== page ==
Birdcage: I like telling stories and find it easier to do in 3-D than with photography. This is a story of someone who wants to entice a cardinal to be his pet. Modeled and rendered in form Z.
From photographing in Long Beach, New York, as a child with his father, Peter Neumann progressed to shooting and printing his own large-format black-and-white landscapes. Next came a career as a commercial studio still-life photographer. When this work began migrating to digital, Neumann waded into Photoshop and produced corporate projects with it until discovering his true medium, 3-D digital illustration. His work has appeared in Forbes, Art Business News, Upside Magazine, CFO Europe, the American Management Association, Graphic Arts Monthly, Executive Edge, Corporate Finance, Global Investment Magazine, and annual report projects for the Federal Reserve of New York and the American Federation of Teachers. In addition, Photo Trade News, Micro Publishing News, Photo Electronic Imaging, Digital Imaging, and Japan's i Magazine have featured his 3D. His landscape images have been exhibited in several U.S. galleries and are included in the collections of the Brooklyn Museum of Art, Pfizer, Bloomingdale's and several private collections. His 3-D image Absolute Hangover was in the Brooklyn Museum's 27th exhibition in its Print National series, "Digital: Printmaking Now."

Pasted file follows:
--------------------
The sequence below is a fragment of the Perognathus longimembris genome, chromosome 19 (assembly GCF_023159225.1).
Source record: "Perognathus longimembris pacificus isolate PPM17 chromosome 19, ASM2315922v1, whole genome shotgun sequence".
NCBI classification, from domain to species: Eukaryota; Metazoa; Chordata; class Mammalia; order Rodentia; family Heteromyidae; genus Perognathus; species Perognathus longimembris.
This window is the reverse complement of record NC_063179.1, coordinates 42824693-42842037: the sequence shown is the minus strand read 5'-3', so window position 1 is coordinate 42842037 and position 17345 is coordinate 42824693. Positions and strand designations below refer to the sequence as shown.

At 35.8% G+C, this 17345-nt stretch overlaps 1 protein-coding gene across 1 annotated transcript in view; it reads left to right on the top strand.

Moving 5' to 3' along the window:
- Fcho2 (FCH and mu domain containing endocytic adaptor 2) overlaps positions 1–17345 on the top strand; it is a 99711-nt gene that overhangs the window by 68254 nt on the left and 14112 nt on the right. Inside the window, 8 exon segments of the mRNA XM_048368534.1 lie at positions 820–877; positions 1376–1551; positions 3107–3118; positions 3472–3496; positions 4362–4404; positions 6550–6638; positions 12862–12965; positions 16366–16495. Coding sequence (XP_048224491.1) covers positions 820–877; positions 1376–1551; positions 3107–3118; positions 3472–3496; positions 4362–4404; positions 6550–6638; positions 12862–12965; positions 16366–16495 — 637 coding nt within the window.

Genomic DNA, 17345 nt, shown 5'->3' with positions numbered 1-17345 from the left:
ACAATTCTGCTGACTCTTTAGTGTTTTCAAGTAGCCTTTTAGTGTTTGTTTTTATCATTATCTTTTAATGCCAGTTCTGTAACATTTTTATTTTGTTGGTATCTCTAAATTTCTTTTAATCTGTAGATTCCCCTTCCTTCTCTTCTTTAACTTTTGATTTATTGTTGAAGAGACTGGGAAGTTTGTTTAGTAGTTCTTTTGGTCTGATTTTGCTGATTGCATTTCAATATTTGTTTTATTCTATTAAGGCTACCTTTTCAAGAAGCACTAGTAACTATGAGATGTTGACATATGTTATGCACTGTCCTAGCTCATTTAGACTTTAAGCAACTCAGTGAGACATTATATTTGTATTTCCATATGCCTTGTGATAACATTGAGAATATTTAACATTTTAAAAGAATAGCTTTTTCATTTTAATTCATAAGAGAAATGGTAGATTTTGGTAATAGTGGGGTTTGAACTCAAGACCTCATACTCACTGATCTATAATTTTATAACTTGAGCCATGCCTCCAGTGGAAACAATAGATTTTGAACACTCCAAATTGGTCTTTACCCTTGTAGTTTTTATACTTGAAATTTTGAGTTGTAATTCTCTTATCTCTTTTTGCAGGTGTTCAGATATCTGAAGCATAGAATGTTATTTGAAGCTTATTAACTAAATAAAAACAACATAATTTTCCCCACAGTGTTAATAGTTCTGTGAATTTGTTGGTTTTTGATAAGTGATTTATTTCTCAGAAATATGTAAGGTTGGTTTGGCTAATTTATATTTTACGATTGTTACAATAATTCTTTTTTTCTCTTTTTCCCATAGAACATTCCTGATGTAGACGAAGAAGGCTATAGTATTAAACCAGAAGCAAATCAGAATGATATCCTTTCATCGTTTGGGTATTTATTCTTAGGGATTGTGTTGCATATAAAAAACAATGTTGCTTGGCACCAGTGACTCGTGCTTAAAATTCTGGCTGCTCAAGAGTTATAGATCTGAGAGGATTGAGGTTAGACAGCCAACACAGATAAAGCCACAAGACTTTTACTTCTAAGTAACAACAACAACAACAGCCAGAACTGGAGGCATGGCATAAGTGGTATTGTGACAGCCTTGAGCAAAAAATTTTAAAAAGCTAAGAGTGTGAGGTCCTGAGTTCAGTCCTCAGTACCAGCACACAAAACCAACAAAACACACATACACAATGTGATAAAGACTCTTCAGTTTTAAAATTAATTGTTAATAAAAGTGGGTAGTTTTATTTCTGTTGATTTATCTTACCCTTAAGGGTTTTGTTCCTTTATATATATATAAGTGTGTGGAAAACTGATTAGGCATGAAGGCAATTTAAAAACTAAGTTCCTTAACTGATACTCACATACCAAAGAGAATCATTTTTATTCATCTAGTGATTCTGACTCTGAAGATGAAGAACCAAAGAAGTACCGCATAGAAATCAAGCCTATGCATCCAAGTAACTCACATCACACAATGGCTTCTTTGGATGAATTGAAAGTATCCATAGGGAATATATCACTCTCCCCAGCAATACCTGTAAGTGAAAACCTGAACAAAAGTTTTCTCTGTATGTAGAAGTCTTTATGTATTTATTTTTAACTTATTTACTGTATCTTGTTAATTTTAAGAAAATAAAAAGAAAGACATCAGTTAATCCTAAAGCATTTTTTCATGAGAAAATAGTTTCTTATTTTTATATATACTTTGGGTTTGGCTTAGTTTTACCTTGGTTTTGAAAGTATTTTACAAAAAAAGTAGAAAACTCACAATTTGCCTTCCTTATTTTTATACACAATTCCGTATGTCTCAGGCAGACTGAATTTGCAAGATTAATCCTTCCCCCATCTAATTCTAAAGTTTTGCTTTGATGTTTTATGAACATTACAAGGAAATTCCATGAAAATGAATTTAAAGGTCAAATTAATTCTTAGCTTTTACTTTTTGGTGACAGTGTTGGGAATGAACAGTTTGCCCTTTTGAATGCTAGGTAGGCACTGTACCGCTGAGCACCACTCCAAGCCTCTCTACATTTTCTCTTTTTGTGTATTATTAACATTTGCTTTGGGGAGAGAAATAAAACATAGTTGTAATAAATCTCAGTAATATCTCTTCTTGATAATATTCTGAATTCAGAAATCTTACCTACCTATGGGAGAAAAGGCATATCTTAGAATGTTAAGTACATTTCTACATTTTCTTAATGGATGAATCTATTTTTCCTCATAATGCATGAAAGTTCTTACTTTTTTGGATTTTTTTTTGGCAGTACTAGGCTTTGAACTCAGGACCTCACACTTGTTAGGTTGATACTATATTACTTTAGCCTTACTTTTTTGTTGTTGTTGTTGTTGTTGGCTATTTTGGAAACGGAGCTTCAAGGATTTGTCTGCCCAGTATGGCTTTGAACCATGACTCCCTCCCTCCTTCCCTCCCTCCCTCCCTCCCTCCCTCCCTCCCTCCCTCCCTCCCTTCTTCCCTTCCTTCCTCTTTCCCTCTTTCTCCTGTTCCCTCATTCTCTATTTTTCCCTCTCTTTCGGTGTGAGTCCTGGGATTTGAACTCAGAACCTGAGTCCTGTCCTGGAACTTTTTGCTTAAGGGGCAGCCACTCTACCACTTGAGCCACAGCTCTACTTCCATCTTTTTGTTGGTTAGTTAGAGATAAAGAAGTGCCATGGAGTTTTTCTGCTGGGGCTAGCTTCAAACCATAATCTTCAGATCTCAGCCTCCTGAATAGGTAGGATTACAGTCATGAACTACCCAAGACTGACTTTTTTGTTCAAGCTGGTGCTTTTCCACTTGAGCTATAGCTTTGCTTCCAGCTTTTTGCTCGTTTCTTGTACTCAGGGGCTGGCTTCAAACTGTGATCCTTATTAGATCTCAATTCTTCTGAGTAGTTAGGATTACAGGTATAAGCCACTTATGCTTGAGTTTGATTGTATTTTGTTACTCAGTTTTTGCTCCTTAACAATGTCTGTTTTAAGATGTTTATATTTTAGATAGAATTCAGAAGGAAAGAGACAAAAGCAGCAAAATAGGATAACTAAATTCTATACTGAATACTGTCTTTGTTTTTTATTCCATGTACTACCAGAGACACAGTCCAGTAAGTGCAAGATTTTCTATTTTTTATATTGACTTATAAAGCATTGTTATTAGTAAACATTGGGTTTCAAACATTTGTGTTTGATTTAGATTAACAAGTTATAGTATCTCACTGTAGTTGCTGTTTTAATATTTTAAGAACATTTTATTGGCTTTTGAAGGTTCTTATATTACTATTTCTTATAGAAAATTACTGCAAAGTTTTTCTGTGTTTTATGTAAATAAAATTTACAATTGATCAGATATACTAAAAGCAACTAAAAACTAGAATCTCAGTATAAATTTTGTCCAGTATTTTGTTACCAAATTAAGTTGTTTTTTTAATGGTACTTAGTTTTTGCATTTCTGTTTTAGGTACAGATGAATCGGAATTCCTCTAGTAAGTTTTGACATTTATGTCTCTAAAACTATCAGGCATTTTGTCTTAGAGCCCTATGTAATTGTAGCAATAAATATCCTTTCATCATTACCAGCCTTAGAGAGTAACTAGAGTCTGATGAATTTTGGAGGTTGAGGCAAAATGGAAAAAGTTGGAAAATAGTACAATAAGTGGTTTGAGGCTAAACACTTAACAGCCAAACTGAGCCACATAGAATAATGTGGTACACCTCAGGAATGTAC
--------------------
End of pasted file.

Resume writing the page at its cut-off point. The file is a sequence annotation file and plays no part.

I asked Peter about these transitions at his studio in the heart of New York's Photo District. As he pointed out, it's now also the home of Silicon Alley, full of dot-coms and other digital enterprises. While he creates illustrations in his digital studio, he rents his photo studio across the hall and rents out his darkroom when not using it himself for his personal fine art black and white landscape work-because the focus is clear: 3-D has taken over his creative life.

Photo Insider (PI): When did you start photographing?

Gas Pump: The Pump, lamp and road were originally done for Convenience Store News Magazine. I wanted to add something to the image and saw the perfect building at a Walker Evans exhibit Evans's love of old signs also inspired this image. Modeled in form Z and rendered in Electric Image.
Peter Neumann (PN): As a child in the 1950s, my father and I would take bicycle rides around my hometown of Long Beach. We'd carry a Plaubel Makina, 6x9, folding camera with archaic film packs and take pictures of each other. We shot with an 8mm movie camera, too. My father also traveled a lot to Europe on business and would show slides when he returned. He was a glove designer (the actress Joan Crawford used to wear his gloves) and an excellent oil painter. Photography was always a part of our family.

PI: What did you study?

PN: My path to photography wasn't a straight line. I majored in literature at Northeastern University in Boston and spent years learning to play guitar and compose music, which I still do.

PI: When did the idea of professional photography enter the picture?

PN: In 1979-80, after a brief foray into photojournalism, I bought a 4x5 Deardorff view camera and began shooting landscapes. At the time, I was earning my living at a clerical job at the United Nations.

In the summer of 1980, I took a long vacation camping out west with the 4x5, shooting landscapes in black and white. It was an amazing thing to travel across the country looking for beauty.